|Dates 1 – 13 January 1978|
Cricket format ODI (50-over)
Tournament format(s) Round-robin
Champions Australia (1st title)
The 1978 Women's World Cup was an international cricket tournament played in India from 1 to 13 January 1978. Hosted by India for the first time, it was the second edition of the Women's Cricket World Cup, and came over four years after the inaugural 1973 World Cup in England.
It was originally proposed that South Africa host the World Cup, but this was abandoned to conform with the sporting boycott of the country. The Women's Cricket Association of India (WCAI) then made a successful bid, and served as the primary organiser, with the International Women's Cricket Council (IWCC) providing only limited oversight. Along with India, which was making its debut, five other teams were originally invited – Australia, England, the Netherlands, New Zealand, and the West Indies. The Netherlands and the West Indies, which had both not previously participated, were forced to withdraw due to financial issues. The four teams that did compete (the lowest number in the tournament's history) played a round-robin tournament of three matches each, with Australia going undefeated to claim its first title. Australia's captain, Margaret Jennings, led the tournament in runs, while her teammate, Sharyn Hill, led the tournament in wickets.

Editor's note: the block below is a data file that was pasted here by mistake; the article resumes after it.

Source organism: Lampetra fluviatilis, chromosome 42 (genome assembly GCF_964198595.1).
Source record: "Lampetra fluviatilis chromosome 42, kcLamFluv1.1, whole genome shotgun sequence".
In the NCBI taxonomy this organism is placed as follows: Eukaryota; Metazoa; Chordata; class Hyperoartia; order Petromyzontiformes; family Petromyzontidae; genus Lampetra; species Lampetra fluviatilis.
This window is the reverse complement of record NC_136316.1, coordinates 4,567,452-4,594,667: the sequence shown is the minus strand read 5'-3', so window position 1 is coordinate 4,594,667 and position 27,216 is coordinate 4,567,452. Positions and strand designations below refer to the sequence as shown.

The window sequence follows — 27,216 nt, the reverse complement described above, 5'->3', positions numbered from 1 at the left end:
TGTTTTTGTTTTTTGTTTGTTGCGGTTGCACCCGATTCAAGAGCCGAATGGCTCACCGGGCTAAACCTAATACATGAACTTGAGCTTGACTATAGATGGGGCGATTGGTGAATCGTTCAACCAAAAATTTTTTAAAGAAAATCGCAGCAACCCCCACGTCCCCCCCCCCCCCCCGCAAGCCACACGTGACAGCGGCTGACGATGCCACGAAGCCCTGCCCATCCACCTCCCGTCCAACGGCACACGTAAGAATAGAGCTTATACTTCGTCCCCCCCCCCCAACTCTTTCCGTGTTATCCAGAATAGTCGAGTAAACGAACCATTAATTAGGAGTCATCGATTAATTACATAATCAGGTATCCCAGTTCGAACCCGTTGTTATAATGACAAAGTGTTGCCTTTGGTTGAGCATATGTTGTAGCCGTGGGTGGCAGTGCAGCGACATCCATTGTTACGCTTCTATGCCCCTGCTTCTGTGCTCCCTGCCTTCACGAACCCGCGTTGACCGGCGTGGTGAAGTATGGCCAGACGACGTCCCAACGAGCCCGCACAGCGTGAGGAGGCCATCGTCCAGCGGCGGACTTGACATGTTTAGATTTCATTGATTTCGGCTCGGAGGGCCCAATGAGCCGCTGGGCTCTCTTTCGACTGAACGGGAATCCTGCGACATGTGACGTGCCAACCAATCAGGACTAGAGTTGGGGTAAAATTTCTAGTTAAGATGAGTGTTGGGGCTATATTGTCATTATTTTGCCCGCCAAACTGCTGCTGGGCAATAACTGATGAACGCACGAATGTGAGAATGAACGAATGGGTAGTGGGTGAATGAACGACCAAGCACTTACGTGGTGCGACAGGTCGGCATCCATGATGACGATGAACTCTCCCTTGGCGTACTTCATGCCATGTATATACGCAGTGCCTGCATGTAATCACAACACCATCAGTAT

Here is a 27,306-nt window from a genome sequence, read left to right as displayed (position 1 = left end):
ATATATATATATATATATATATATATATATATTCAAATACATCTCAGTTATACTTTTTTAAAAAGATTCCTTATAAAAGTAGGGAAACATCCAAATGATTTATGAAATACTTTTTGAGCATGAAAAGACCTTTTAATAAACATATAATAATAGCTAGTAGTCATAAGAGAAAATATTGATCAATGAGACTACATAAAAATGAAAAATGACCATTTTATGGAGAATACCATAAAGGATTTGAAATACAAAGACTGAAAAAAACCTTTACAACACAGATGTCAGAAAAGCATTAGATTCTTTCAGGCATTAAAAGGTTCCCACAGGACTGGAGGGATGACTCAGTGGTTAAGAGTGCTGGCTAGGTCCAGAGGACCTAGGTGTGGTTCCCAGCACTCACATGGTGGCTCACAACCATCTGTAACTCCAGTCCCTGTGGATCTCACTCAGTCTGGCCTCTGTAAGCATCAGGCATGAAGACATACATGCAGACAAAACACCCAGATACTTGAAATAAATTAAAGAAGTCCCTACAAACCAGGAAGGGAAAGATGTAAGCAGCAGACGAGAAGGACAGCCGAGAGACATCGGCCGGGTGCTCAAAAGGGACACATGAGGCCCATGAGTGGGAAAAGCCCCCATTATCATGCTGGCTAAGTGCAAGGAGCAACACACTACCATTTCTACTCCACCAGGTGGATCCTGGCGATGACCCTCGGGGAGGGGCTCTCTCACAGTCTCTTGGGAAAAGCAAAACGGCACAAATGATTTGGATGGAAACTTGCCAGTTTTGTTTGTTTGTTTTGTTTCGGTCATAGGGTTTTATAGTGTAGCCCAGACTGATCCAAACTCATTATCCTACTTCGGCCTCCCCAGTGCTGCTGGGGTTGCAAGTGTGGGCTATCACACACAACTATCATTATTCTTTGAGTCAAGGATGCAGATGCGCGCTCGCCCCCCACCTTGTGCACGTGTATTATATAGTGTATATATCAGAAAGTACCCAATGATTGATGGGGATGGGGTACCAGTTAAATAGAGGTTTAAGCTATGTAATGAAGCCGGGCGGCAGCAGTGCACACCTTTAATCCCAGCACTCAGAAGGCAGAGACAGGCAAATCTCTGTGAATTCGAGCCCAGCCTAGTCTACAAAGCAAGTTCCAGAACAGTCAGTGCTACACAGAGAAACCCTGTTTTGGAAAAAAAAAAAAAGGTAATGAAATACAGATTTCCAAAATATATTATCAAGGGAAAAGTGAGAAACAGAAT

Information is only available for players who played at least one match at the tournament.
At least five warm-up matches were played against various local Indian teams, all but one of which came before the tournament.
Both Australia and England went into the last match of the tournament undefeated, which meant it functioned as a de facto final, akin to the Uruguay v Brazil match at the 1950 Football World Cup. England's Megan Lear later recounted that the "most memorable part of [the] tournament was playing in front of crowds of 40,000 plus".
The top five runscorers are included in this table, ranked by runs scored and then by batting average.
The top five wickettakers are listed in this table, ranked by wickets taken and then by bowling average.